‘Rafael Reina is the foremost figure in devising practical pedagogical approaches to the technical integration of Karnatic musical techniques into the performance of western music and composition. His work has not been concerned with surface stylistic features but with fundamental concepts that have universal significance. These aspirations have been cultivated by him over very many years and has greatly benefitted the many students of the Amsterdam Conservatorium through the unique programmes he inaugurated called 'Advanced Rhythm' and ‘Applications of karnatic rhythm to western music’. His book Applying Karnatic Rhythmical Techniques to Western Music (Ashgate 2015) brings together more than twenty years of experience and study in this field. It is an impressively comprehensive work with no obvious comparisons. At present it stands alone.’ Frank Denyer (composer, emeritus professor Dartington College, University of Falmouth, UK)
‘I met Rafael Reina years ago, when I was in the midst of a decade long study of Karnatic music, searching for ways to integrate the principles into my own work. When I visited Amsterdam and saw his students at work, it was immediately clear to me that he had found ways to utilize principles and techniques of Karnatic music that simultaneously respected this tradition and expanded the abilities of performers in his program. Later, when Applying Karnatic Rhythmical Techniques to Western Music was published, I gained a fuller understanding of the scope of his ambition, which is massive and ongoing. Based on my experience of 25 years of touring and teaching around the world, it is my opinion that Rafael Reina is in a singular position to advance rhythmic pedagogy in a direction that unites Western and Eastern modes of thought in a truly unique way.’ Miles Okazaki (B.A. Harvard University, M.M. Manhattan School of Music, A.D. Juilliard School, professor of guitar and rhythmic studies, University of Michigan)
‘For years I have been using Applying Karnatic Rhythmical Techniques to Western Music in my Composition Courses at Brussels Royal Flemish Conservatory and the Bornem Academy, and currently in the MUSICA MUNDI SCHOOL, Waterloo. The opportunities that Karnatic rhythms (including poly rhythmic, poly pulse and poly tempo) offer are absolutely unique. The rhythmic vocabulary generated with so many new techniques is not available in classical music. With the application of those rhythms new music is seriously enriched with great achievements. The sensations the listener experiences are fascinating and astonishing.’ Dr Jan van Landeghem, PhD in the Arts (VUB KCB Brussels), Composer – Organist - Pianist, Emeritus Professor Composition Royal Conservatory Brussels, Honorary Director Academy for Music, Theater and Dance Bornem. Professor Composition Musica Mundi School Brussels. Member of the Royal Flemish Aademy for Sciences and Arts Brussels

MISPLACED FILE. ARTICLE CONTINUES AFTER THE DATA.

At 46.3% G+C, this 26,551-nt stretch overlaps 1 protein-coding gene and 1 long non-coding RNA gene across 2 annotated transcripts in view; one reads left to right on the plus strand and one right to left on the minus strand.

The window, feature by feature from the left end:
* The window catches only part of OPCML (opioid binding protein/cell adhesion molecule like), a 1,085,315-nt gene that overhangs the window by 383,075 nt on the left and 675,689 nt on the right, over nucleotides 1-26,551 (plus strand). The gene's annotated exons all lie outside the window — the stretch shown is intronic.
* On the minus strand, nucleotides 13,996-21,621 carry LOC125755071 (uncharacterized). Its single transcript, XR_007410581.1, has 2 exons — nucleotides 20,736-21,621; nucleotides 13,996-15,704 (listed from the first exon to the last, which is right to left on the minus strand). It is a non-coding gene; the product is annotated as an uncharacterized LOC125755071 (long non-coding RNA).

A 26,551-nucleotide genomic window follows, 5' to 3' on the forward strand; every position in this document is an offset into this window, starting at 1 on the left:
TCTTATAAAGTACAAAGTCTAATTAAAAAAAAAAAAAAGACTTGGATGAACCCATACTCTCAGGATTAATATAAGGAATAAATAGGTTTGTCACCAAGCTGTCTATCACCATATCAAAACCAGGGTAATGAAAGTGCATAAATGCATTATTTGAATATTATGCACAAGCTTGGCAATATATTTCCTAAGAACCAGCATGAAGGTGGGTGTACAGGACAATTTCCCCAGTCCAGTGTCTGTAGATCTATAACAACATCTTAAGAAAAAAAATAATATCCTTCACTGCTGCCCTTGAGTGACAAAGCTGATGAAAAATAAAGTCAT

‘More and more young composers from all over the world with a thorough knowledge of the rhythmic traditions of South Indian music have emerged during the past few years. But it is not so much the knowledge which matters here, it is all about the know-how. The know-how of how to implement Karnatic theory of rhythm into practice, the practice of composing new music according to how it has been understood in the West. This is what makes the courses of Karnatic music taught at the Conservatorium van Amsterdam and Rafael Reina’s book Applying Karnatic rhythmical techniques to western music absolutely unique.’ Toivo Tulev, Leading Professor Department of Composition and Improvisational Performing Arts, EAMT. Former Composition artistic director of the Tallinn Academy of Music and Theatre
'Rafael Reina’s book is a masterpiece. The most thorough and complete work I have ever explored in the field of advanced rhythmic concepts explained, using western music notation and language. The combination of Reina’s comprehensive knowledge of the Karnatic Rhythmical techniques, with his understanding of what needs to be explained for a musician brought up in the western music tradition (and how to explain it), places his work in a league of its own among "rhythm aficionados" all over the world.' Jonas Johansen (Denmark) – Independent drummer, composer, bandleader and educator. (Former: Danish Radio Big Band 1990 – 99 / NHØP Trio 1993 – 2004 / Associate Professor Rhythmic Music Conservatory, Copenhagen 1999 – 2016)